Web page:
The photo was taken in Dublin, Ireland
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Ireland has agreed to sign a comprehensive agreement raising the corporate tax rate to 15%, marking a major policy change.
Earlier this summer, Group of Seven and Group of Twenty agreed to join efforts to tackle and streamline tax evasion around the world. If the plan is implemented, multinational companies will be forced to pay taxes wherever they operate – not just where they are – and will be charged a lower corporate rate of 15%.
The Republic of Ireland has one of the most attractive business rates in the world at 12.5% and has so far refused to join the scheme. The low rate was strongly opposed by various Irish governments, claiming that it was a tool to lure companies into a smaller economy.
The government has approved a corporate tax increase of 12.5% to 15% for companies exceeding 50 750 million, Irish Radio RTE reported on Thursday evening. The news was later confirmed by Irish Finance Minister Pascal Donohue.
“When we joined the agreement, we had to remember that 140 countries were involved in the process, and many of them had to make concessions,” Donhoy said.
“But I believe the agreement that the government has agreed to sign so far is balanced and represents a fair agreement that reflects the interests and contributions of the many countries involved in the negotiations.”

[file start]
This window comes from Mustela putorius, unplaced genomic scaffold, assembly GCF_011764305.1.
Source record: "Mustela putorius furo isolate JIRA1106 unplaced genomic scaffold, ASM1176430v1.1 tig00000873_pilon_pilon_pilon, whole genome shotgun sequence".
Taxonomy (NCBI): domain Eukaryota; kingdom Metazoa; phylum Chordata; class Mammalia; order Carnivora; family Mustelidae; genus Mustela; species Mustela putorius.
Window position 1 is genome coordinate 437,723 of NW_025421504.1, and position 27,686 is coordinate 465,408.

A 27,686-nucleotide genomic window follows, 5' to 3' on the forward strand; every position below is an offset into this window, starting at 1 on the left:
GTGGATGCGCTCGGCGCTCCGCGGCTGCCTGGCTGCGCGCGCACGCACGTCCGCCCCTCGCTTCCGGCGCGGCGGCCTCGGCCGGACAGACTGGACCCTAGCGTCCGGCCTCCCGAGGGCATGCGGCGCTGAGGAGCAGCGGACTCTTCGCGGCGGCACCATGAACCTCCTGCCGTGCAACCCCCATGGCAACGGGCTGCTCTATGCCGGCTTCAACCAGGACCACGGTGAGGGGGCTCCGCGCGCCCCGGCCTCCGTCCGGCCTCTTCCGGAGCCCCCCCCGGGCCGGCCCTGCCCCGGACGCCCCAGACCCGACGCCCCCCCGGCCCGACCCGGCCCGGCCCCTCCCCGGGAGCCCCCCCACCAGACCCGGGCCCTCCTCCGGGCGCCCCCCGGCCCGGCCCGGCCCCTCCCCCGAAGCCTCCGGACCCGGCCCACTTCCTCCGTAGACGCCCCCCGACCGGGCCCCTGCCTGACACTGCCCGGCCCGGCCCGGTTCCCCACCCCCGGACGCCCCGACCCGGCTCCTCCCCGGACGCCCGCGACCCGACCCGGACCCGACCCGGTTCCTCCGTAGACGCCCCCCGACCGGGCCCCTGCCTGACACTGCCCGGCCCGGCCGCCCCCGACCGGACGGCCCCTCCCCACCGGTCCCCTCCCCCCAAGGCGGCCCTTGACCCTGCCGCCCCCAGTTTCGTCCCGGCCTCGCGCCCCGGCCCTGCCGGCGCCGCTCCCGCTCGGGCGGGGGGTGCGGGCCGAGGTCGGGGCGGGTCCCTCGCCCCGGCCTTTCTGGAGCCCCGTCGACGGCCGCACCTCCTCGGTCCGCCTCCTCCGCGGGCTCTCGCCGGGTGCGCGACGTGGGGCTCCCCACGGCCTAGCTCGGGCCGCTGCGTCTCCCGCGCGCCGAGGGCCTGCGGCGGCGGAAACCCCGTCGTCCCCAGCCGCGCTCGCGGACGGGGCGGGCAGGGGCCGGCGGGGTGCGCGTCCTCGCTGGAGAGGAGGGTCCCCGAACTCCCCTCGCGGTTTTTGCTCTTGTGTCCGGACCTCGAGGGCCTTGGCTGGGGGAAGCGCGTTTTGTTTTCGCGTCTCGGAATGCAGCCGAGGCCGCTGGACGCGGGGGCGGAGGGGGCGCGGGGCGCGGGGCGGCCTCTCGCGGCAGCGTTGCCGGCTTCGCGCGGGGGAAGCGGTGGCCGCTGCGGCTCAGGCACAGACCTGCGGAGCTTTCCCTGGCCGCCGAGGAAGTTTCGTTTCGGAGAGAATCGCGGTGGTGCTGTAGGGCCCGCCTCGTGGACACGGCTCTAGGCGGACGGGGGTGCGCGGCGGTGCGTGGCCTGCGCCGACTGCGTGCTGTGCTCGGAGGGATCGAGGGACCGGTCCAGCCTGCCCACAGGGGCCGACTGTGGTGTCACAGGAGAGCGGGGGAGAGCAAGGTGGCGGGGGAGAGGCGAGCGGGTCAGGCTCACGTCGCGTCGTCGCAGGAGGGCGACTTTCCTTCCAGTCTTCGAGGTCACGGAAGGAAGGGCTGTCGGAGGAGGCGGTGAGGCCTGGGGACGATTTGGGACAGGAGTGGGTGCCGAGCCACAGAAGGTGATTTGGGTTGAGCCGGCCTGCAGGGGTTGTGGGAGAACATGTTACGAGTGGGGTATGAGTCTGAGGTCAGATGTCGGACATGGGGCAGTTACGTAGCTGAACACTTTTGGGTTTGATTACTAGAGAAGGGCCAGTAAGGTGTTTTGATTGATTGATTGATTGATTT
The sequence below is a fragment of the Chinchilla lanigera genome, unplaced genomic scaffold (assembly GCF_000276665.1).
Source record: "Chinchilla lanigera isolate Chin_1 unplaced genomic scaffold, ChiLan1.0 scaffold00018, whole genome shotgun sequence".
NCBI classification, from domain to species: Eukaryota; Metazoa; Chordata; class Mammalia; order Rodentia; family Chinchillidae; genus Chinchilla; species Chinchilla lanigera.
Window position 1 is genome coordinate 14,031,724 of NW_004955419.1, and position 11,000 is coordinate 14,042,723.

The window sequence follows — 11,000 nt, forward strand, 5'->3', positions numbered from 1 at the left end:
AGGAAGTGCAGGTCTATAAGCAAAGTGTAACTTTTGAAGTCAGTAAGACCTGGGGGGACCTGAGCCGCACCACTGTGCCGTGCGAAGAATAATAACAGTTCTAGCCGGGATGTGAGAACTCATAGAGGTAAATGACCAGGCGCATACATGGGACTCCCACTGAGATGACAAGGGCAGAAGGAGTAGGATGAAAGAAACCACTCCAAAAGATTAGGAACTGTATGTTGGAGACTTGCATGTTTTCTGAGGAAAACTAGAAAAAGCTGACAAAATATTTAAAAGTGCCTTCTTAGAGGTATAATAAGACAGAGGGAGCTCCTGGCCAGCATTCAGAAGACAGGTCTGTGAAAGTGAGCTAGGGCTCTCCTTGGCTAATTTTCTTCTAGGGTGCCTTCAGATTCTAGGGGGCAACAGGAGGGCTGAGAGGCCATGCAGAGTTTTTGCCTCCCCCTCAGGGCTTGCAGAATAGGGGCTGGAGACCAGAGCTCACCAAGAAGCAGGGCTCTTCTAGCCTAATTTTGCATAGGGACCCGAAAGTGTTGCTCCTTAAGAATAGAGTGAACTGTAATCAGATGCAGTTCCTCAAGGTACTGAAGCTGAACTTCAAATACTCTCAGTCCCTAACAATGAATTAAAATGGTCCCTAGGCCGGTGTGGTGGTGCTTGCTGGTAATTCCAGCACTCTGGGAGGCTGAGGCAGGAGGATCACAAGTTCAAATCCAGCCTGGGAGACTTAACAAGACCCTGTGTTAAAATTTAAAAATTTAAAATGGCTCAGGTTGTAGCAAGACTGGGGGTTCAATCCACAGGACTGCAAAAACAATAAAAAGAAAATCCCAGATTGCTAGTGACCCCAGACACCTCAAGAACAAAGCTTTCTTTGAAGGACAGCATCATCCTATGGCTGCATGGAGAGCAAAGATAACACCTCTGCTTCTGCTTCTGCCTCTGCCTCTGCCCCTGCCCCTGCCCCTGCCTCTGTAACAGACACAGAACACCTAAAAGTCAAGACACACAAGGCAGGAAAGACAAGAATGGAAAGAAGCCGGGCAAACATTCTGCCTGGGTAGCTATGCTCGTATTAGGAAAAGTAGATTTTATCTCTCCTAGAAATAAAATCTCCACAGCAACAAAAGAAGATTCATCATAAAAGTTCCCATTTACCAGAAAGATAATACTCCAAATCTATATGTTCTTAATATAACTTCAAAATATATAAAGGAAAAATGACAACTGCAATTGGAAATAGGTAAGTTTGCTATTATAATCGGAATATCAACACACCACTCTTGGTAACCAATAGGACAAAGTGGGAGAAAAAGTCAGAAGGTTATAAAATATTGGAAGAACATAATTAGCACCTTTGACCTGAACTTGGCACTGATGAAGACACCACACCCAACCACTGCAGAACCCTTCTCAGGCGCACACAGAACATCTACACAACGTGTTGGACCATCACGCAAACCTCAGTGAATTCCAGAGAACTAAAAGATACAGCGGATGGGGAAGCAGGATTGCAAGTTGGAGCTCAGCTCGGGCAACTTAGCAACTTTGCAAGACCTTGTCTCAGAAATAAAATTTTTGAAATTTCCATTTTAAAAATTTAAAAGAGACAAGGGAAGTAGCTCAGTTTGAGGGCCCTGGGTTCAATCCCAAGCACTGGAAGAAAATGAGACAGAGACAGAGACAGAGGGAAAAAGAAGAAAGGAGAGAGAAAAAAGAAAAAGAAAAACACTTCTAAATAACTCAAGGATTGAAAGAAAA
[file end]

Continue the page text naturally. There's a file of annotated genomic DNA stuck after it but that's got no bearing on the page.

The Irish Ministry of Finance estimates that joining this comprehensive agreement will reduce the country’s tax collection by 2 billion euros ($ 2.3 billion) per year, according to the RTE. In addition, an Irish Times poll showed that the majority of Irish voters do not need to adjust government policy now.
However, Ireland’s change of position follows a revised lesson. The initial agreement referred to a lower corporate tax rate of “at least 15%”, but was revised to just 15%, indicating that this rate would not increase at a later date. Ireland has promised to keep rates low for country-based small companies.
Speaking to CNBC on Wednesday, Hungary’s Minister of Foreign Affairs and Trade Peter Sigzarto said that in the initial talks, the corporate tax rate was 21%, up from the current 9%. So the new 15% level is in the meantime, he said.
Hungary has not yet ratified a comprehensive tax treaty. However, the minister said Budapest would be more eager to join if the 10-year implementation period is approved.
Meanwhile, French Finance Minister Bruno Le Meyer, who publicly supports the global tax deal, told CNBC on Wednesday that a global tax dealAt a distance of one millimeterFrom accessing it.
“The important thing is that an agreement on the new international tax system is approved by the end of this month,” he said in Paris.
Next week, between the Washington meetings or the G-20 meeting in Rome at the end of October, the final agreement will be signed within the international tax system, he added.
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